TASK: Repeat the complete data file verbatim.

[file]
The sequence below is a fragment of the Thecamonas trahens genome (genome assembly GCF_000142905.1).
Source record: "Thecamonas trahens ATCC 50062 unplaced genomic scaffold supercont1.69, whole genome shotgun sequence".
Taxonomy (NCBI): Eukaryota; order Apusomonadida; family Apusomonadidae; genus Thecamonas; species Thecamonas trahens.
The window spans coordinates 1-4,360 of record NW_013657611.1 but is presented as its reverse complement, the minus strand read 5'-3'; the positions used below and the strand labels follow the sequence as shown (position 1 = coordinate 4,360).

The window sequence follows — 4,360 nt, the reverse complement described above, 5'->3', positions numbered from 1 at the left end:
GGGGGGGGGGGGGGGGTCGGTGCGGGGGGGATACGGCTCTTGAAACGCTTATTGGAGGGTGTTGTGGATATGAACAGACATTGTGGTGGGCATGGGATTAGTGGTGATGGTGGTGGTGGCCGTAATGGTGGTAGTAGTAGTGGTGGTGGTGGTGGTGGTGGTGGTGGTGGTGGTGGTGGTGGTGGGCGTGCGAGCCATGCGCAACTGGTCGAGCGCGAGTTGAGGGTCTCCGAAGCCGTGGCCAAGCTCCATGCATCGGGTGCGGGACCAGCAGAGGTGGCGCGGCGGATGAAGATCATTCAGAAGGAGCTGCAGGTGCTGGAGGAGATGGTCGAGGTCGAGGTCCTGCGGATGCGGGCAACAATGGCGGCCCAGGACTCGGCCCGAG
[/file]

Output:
The sequence below is a fragment of the Thecamonas trahens genome (genome assembly GCF_000142905.1).
Source record: "Thecamonas trahens ATCC 50062 unplaced genomic scaffold supercont1.69, whole genome shotgun sequence".
Taxonomy (NCBI): Eukaryota; order Apusomonadida; family Apusomonadidae; genus Thecamonas; species Thecamonas trahens.
The window spans coordinates 1-4,360 of record NW_013657611.1 but is presented as its reverse complement, the minus strand read 5'-3'; the positions used below and the strand labels follow the sequence as shown (position 1 = coordinate 4,360).

The window sequence follows — 4,360 nt, the reverse complement described above, 5'->3', positions numbered from 1 at the left end:
GGGGGGGGGGGGGGGGTCGGTGCGGGGGGGATACGGCTCTTGAAACGCTTATTGGAGGGTGTTGTGGATATGAACAGACATTGTGGTGGGCATGGGATTAGTGGTGATGGTGGTGGTGGCCGTAATGGTGGTAGTAGTAGTGGTGGTGGTGGTGGTGGTGGTGGTGGTGGTGGTGGTGGTGGTGGGCGTGCGAGCCATGCGCAACTGGTCGAGCGCGAGTTGAGGGTCTCCGAAGCCGTGGCCAAGCTCCATGCATCGGGTGCGGGACCAGCAGAGGTGGCGCGGCGGATGAAGATCATTCAGAAGGAGCTGCAGGTGCTGGAGGAGATGGTCGAGGTCGAGGTCCTGCGGATGCGGGCAACAATGGCGGCCCAGGACTCGGCCCGAG